Where is The UK Insurance Sector Heading After Corona?

Altus has taken an in-depth look at the future for the UK insurance sector after the impact of the Coronavirus. Altus UK MD Mark Andrews begins the report by noting the industry cannot insure all risks, known and unknown. There have been some great initiatives from By Miles, So-Sure, Cuvva, ThingCo and many more companies too.

“The expectation for the industry to just pick up the tab for a once-in-a-century crisis like this is just not reasonable. There have been calls from some for the industry to retrospectively change their policies to cover the pandemic. There are policies available that cover pandemics, as demonstrated by the LTA with Wimbledon and also the Tokyo
Olympics. These insurance carriers will take a hit, but the claims will be paid.

To suggest all Business Interruption should be retrospectively covered is simply wrong. Customers had the option to buy these policies, and perhaps more notably, brokers had the option to sell them.”

ax research car accidents in first 90 days ownership

Some key points that Altus notes in the report are;

There will be longer-term impacts on pricing as a result of increased claims for some lines of business, e.g. the resulting travel claims are predicted by the ABI to cost £275m across the industry.

• There may be a short-term reduction in premium in some areas, e.g. in Travel, it may take some time before people return to their holiday plans, and businesses which do not survive this period will not be seeking cover In the longer term.
• We are likely to see changes in customer behaviours linked to the pandemic event and altered perceptions of risk, which will impact the nature of the insurance cover they seek and most likely increase the extent to which they want to be covered.
Reductions in RTAs and claims costs should flow through to pricing. For most insurers operating in the motor insurance market, there will be significant cost savings in the short term, although with lower fuel prices we may see an increase in mileage and concurrent claims costs once things resume to normal.
• There will be an increased exposure to cyber risk as insureds move staff to home working, with weaker IT security measures in place. This may, however, also lead to increased growth in this area, as businesses identify it as a gap in their insurance cover.
• There will be a reduction in marketing activity, as some insurers take steps to avoid an increase in in-bound new business calls.

Altus notes that some insurers still using legacy IT systems may struggle to adapt to remote working in the short term. Then there are brokers in particular specialist areas that rely on a human element in underwriting risk. In future those brokers will need more support, and perhaps extra information tools from insurers, so that they can service their clients future needs. There are going to be many more questions asked now before people sign a binding insurance contract.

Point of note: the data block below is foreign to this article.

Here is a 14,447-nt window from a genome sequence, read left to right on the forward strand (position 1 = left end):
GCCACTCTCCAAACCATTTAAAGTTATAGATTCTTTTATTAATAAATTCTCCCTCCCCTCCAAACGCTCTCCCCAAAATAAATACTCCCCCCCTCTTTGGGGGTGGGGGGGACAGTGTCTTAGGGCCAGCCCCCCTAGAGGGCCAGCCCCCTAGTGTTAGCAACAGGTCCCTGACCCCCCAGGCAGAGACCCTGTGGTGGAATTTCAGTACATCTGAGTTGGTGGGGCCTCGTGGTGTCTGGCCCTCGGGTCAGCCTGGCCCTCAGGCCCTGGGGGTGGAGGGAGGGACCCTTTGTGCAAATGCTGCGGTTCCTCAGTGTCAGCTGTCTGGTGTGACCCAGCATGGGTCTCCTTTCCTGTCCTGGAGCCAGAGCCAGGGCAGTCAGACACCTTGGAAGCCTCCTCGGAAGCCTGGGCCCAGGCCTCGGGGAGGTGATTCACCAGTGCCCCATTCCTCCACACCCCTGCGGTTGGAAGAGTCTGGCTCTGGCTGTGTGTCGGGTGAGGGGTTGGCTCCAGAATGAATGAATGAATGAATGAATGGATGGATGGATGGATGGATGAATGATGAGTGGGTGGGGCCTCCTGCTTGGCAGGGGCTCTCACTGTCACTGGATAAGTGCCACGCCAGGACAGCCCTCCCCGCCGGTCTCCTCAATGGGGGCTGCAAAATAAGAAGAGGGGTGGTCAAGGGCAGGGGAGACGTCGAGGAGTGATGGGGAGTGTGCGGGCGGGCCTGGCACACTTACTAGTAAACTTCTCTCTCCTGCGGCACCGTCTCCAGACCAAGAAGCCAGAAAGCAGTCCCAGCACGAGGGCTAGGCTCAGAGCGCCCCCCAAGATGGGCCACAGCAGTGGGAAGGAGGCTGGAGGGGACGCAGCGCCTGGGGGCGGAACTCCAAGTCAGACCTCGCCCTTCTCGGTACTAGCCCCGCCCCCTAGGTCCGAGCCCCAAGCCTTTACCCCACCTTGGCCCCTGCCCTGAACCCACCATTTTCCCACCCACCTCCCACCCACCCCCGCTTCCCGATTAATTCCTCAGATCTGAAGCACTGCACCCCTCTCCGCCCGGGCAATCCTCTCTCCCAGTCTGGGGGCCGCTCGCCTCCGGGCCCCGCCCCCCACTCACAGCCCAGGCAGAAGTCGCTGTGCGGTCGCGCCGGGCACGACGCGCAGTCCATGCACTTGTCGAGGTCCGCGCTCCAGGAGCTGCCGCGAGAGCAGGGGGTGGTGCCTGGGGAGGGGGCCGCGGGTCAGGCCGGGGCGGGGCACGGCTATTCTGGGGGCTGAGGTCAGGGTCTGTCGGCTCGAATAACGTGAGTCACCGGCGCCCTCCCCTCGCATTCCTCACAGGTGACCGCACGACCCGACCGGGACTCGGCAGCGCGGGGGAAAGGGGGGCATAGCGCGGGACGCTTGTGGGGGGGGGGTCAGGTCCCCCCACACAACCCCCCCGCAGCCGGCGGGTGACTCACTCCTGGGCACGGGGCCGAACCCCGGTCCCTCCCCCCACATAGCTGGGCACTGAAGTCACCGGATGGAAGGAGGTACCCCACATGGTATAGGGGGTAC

As many have noted, car mileage has dropped and accidents are less frequent. The Claims sector has seen a downturn in demand and in some ways this benefits insurers and brokers. But once the lockdown eases there will probably be a spike in claims as people begin driving, visiting relatives and socialising. Demand in FNOL and Claims may well see something of a rollercoaster effect over the next 12 months, depending on factors such as the severity of next winter and whether the Coronavirus returns, even if only localised to larger towns and cities.

Altus suggests the following for companies within Claims;

Review and Implement surge plans, to alleviate pressure on front-line staff and
manage customer expectations.
❑ Consider flexing the FNOL capability, e.g. by temporarily aligning motor claims staff to
manage the surge in new travel claims.
❑ Engage third party technology vendors, loss adjusters and existing suppliers to
understand how propositions may provide a short-term solution to the current
challenges, and support greater operational resilience.
❑ Update faster settlement processes for simple claims (self-serve route where possible)
and consider increasing authority limits for claims handlers and loss adjusters. There
will be a need for updated controls alongside this, to reduce the potential fraud risk.
❑ Extend periods for temporary vehicle replacement and alternative accommodation
where vehicle and property repairs are taking longer than usual to complete.

You can read the full report by Altus here by the way.

 

 

About alastair walker (3435 Articles)
20 years experience as a journalist and magazine editor. I'm your contact for press releases, events, news and commercial opportunities at Insurance-Edge.Net

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